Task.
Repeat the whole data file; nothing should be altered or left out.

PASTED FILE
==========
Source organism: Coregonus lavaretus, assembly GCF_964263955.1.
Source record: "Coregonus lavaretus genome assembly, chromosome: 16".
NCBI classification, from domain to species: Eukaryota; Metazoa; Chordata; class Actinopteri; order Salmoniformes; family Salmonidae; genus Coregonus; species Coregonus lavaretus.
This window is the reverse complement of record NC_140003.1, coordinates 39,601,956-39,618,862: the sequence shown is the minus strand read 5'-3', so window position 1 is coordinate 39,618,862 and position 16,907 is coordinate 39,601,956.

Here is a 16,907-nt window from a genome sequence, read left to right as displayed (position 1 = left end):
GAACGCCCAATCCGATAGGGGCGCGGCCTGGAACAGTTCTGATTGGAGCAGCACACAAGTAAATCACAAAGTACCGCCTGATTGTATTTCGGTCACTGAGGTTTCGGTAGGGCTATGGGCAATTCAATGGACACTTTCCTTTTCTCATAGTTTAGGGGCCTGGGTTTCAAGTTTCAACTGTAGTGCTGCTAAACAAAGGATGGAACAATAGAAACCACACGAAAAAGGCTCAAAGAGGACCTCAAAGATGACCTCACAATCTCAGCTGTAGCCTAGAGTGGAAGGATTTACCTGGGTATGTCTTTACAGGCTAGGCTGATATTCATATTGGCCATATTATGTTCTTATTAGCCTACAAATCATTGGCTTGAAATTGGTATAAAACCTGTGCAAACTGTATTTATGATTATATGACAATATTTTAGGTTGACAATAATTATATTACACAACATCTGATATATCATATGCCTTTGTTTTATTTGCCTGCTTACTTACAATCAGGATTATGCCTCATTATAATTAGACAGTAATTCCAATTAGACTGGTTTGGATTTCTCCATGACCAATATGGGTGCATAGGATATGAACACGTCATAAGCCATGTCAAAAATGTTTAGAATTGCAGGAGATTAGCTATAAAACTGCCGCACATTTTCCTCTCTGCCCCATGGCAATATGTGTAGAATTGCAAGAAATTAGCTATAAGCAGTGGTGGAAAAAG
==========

Source organism: Coregonus lavaretus, assembly GCF_964263955.1.
Source record: "Coregonus lavaretus genome assembly, chromosome: 16".
NCBI classification, from domain to species: Eukaryota; Metazoa; Chordata; class Actinopteri; order Salmoniformes; family Salmonidae; genus Coregonus; species Coregonus lavaretus.
This window is the reverse complement of record NC_140003.1, coordinates 39,601,956-39,618,862: the sequence shown is the minus strand read 5'-3', so window position 1 is coordinate 39,618,862 and position 16,907 is coordinate 39,601,956.

Here is a 16,907-nt window from a genome sequence, read left to right as displayed (position 1 = left end):
GAACGCCCAATCCGATAGGGGCGCGGCCTGGAACAGTTCTGATTGGAGCAGCACACAAGTAAATCACAAAGTACCGCCTGATTGTATTTCGGTCACTGAGGTTTCGGTAGGGCTATGGGCAATTCAATGGACACTTTCCTTTTCTCATAGTTTAGGGGCCTGGGTTTCAAGTTTCAACTGTAGTGCTGCTAAACAAAGGATGGAACAATAGAAACCACACGAAAAAGGCTCAAAGAGGACCTCAAAGATGACCTCACAATCTCAGCTGTAGCCTAGAGTGGAAGGATTTACCTGGGTATGTCTTTACAGGCTAGGCTGATATTCATATTGGCCATATTATGTTCTTATTAGCCTACAAATCATTGGCTTGAAATTGGTATAAAACCTGTGCAAACTGTATTTATGATTATATGACAATATTTTAGGTTGACAATAATTATATTACACAACATCTGATATATCATATGCCTTTGTTTTATTTGCCTGCTTACTTACAATCAGGATTATGCCTCATTATAATTAGACAGTAATTCCAATTAGACTGGTTTGGATTTCTCCATGACCAATATGGGTGCATAGGATATGAACACGTCATAAGCCATGTCAAAAATGTTTAGAATTGCAGGAGATTAGCTATAAAACTGCCGCACATTTTCCTCTCTGCCCCATGGCAATATGTGTAGAATTGCAAGAAATTAGCTATAAGCAGTGGTGGAAAAAG